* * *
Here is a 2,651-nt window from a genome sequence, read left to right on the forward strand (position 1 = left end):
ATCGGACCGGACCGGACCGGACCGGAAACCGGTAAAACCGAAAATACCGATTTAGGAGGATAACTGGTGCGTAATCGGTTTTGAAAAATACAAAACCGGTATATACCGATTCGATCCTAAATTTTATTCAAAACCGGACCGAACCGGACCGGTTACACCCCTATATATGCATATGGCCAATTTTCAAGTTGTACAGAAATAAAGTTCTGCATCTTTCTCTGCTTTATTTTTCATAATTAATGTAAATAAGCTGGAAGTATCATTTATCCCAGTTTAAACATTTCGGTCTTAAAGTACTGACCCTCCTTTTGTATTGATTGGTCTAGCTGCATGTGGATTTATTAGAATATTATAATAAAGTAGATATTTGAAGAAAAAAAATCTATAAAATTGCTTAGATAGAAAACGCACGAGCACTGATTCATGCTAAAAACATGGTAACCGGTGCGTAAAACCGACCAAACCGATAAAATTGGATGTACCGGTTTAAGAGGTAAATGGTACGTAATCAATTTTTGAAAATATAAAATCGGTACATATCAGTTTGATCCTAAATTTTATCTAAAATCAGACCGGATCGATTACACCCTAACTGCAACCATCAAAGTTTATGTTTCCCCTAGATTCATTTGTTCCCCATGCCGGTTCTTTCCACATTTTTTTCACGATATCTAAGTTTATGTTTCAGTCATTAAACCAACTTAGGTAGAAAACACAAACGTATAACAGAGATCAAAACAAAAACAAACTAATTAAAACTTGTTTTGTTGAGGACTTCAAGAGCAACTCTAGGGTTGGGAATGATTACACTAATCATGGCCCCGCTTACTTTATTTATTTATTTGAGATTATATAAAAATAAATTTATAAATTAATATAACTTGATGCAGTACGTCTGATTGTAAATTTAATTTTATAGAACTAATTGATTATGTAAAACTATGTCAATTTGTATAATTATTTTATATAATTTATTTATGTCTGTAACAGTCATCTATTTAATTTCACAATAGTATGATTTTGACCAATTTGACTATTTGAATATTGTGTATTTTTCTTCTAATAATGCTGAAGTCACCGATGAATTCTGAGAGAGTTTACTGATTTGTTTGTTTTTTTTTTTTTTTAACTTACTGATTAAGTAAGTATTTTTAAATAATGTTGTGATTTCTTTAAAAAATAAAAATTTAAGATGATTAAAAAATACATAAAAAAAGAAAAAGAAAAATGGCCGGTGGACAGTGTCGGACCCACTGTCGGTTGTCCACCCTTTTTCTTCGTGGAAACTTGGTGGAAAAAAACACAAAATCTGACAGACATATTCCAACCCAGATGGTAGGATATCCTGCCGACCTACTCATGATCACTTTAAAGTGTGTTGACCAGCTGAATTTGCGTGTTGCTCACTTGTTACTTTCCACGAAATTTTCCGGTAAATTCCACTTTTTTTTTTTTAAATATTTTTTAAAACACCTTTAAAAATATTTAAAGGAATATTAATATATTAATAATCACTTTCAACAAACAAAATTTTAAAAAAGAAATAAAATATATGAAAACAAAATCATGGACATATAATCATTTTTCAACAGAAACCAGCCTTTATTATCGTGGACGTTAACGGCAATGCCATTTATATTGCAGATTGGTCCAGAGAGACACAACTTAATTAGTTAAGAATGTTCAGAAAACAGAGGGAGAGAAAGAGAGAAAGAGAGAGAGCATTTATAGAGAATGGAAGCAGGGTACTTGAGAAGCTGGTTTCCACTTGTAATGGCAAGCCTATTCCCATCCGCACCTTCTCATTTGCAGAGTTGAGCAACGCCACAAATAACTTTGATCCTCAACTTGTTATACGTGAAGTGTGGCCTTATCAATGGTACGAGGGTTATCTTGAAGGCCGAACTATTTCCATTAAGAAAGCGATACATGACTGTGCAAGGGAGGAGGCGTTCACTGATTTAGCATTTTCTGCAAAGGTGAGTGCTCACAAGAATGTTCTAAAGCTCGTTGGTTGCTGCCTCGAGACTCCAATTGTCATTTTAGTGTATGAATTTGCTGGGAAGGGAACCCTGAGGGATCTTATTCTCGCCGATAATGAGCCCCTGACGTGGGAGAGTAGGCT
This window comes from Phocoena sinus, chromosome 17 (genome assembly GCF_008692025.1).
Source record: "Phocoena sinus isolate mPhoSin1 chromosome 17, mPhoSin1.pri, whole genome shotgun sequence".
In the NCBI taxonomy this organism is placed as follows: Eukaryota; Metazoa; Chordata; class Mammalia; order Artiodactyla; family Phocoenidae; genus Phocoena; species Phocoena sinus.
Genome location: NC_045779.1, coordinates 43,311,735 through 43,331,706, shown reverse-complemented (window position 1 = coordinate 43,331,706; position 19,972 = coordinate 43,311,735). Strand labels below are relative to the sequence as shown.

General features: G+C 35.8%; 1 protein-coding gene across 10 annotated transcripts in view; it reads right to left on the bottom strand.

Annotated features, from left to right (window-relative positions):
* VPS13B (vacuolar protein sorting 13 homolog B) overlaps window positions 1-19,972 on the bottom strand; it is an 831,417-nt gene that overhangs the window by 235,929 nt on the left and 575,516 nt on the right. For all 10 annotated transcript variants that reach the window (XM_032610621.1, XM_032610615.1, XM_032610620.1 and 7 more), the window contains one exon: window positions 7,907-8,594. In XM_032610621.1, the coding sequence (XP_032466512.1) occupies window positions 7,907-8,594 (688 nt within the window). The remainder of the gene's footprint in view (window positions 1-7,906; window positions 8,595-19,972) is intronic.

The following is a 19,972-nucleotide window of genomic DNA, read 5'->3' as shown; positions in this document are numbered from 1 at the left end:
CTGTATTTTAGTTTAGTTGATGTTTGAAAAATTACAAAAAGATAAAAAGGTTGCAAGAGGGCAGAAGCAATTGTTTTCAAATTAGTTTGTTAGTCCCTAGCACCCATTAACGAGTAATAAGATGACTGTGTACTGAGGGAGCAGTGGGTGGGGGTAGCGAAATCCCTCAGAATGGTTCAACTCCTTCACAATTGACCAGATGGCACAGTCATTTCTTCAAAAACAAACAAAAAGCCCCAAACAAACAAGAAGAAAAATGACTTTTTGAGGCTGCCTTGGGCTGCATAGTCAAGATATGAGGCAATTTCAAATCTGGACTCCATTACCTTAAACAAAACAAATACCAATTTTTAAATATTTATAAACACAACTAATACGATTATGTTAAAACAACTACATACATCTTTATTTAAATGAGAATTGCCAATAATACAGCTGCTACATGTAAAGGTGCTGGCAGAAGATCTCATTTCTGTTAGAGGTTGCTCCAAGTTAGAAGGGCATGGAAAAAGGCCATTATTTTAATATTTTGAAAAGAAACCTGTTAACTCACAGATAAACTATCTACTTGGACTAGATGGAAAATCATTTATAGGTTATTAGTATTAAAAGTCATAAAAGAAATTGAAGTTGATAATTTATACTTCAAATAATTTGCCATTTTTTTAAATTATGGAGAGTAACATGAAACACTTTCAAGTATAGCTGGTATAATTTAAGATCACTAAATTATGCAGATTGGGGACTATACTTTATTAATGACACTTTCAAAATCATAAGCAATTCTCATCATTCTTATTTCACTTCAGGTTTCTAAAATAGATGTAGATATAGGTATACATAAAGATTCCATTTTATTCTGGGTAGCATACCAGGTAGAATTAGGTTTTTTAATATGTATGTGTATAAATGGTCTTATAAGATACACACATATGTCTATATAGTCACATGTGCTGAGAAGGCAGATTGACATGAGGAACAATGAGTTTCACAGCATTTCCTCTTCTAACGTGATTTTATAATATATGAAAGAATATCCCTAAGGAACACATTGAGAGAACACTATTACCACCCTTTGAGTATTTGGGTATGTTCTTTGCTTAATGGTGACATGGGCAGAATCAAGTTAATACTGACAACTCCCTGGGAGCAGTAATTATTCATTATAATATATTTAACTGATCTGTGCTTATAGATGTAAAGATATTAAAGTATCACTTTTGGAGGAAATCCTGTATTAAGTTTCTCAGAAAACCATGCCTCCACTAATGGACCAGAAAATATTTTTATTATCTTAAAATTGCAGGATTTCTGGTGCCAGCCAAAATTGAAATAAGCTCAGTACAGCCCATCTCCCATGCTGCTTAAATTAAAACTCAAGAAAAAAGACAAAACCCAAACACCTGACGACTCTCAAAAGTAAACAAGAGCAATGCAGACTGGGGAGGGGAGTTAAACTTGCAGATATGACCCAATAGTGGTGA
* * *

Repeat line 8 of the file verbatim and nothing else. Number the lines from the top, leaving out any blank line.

Annotated features, from left to right (window-relative positions):